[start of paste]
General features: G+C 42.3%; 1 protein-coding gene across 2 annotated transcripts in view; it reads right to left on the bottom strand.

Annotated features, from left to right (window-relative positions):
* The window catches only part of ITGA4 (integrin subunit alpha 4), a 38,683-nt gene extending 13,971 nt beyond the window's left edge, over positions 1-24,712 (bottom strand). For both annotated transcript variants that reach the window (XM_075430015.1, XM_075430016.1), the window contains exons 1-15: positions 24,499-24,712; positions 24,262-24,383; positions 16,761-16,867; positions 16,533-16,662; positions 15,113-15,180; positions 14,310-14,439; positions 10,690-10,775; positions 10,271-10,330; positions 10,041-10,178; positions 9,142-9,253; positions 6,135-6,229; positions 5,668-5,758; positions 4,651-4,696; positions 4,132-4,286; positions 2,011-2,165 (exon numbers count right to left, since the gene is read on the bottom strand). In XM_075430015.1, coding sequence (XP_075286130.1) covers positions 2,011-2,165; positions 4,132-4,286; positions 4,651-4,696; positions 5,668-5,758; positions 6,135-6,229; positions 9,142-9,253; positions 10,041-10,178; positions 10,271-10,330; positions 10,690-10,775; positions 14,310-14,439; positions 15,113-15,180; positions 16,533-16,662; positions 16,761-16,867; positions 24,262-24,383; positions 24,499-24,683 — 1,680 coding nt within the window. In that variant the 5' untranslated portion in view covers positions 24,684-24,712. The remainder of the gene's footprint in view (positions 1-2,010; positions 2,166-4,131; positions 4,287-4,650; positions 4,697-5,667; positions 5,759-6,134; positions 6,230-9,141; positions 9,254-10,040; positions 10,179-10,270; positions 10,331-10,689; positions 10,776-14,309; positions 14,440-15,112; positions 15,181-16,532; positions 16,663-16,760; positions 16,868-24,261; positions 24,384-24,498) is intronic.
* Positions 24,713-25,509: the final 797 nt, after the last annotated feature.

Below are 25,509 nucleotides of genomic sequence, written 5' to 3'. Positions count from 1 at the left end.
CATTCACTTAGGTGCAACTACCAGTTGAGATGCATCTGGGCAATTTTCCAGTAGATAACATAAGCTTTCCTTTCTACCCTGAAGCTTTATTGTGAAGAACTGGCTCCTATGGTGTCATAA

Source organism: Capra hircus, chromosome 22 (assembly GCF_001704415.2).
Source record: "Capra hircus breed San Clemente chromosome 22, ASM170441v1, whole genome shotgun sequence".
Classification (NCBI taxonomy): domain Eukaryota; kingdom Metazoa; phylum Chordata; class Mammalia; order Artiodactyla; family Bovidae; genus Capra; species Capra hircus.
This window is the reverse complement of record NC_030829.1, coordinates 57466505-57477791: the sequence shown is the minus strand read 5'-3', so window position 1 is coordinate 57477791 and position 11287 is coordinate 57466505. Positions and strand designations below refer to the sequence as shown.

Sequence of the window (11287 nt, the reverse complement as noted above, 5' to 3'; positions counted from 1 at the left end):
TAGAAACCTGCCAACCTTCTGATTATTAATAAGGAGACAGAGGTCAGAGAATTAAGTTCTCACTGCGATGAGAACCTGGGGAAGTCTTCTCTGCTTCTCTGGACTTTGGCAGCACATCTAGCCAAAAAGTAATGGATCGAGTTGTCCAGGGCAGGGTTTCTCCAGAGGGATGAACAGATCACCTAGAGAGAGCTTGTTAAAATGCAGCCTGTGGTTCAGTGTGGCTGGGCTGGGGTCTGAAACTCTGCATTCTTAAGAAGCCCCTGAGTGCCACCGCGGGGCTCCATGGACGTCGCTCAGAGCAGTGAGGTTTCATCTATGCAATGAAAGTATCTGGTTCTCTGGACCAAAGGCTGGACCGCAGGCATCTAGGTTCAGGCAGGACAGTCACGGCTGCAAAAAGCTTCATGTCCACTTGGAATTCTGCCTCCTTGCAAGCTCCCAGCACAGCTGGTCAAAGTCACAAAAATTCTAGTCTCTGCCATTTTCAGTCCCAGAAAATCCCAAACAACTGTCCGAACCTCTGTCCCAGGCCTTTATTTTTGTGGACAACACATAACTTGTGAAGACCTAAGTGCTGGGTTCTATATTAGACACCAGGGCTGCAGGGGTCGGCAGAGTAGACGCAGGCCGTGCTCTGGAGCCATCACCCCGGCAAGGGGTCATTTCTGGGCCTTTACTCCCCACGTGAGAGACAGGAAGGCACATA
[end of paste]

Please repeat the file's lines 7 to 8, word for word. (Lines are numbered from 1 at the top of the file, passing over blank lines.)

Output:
Source organism: Capra hircus, chromosome 22 (assembly GCF_001704415.2).
Source record: "Capra hircus breed San Clemente chromosome 22, ASM170441v1, whole genome shotgun sequence".